Take an example of the English word 'just'.

While it means 'morally fair' in "a just social system", it also means 'a little' in "just less than 8%".

For a myriad of colourful meanings of 'just', check Bing. A portion of it is below:

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My questions are:

1. Why and how do such words come to mean so different, unrelated things?

2. I am a native Hindi speaker. I also know Marathi and Sanskrit. Such words are too rare in Indian languages, if any. So, I want to know if this phenomenon is present only in English (and some other languages) or is it common to a large number of languages (with different origins and history).

3. What does the fact that this phenomenon is common in some languages and not others, tell us about the evolution of those languages?

  • 2
    See Gerald Cohen's "How did the English word just acquire its different meanings?", in Papers from the Fifth Regional Meeting, Chicago Linguistic Society (CLS 5) 1969, pp 25-29. – jlawler Aug 22 at 23:47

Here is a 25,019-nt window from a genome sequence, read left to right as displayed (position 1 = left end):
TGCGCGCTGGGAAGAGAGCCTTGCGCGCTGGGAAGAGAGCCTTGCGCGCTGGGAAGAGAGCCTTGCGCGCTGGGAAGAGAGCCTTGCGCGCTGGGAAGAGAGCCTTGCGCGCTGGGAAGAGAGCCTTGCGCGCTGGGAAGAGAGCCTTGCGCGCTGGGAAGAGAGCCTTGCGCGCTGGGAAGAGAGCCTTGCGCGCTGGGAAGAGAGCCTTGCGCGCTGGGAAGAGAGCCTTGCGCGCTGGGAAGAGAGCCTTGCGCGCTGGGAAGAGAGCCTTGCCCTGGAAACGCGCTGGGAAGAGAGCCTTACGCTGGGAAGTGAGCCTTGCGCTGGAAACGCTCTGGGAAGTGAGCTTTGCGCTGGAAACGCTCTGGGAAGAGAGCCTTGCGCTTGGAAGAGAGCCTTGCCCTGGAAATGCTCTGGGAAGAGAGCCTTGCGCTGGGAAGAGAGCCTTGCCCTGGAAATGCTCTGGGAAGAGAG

• @jlawler Thanks a lot, will try to find it and read it. – Ritesh Singh Aug 23 at 10:12
  • 2
    Straightness symbolizes fairness. The greater the precision, the greater the fairness. The greater the precision, the smaller the fundamental amounts. – Lucian Aug 24 at 4:03
  • Re: what @Lucian said, often the ways in which words change is culturally-defined, and so the transformation may not be obvious or intuitive. – ubadub Sep 20 at 16:34
up vote 1 down vote accepted

There are a number of mechanisms:

  1. Phonological changes: two (or more) words with unrelated etymologies which were not homophones may merge due to a series of sound changes.

  2. Semantic drift/semantic change: an example is the word your provided, "just." Both come from French "juste" and ultimately from Latin "iustus." This is not an uncommon or unusual semantic shift. In the original sense, "just" meant "morally upright, righteous in the eyes of God; justifiable; equitable, impartial, fair; conforming to rules." This transforms into the sense of "marked or characterized by precision; exact, having correct dimensions" and this in turn becomes "exactly, precisely, punctually." All of these sense of the words have been maintained in modern English.

Without concrete data, we don't have much reason to believe that such words are rare in Marathi or Sanskrit. You may just not be aware of them. In general, native language speakers do not pay much conscious attention to different meanings of different words, while a lexicographer (who composes a dictionary) must pay attention to even the most subtle differences.

EDIT: The sense evolution of "just" may be a culturally-specific phenomenon, so I can see how it may not be so obvious to people from other cultures.

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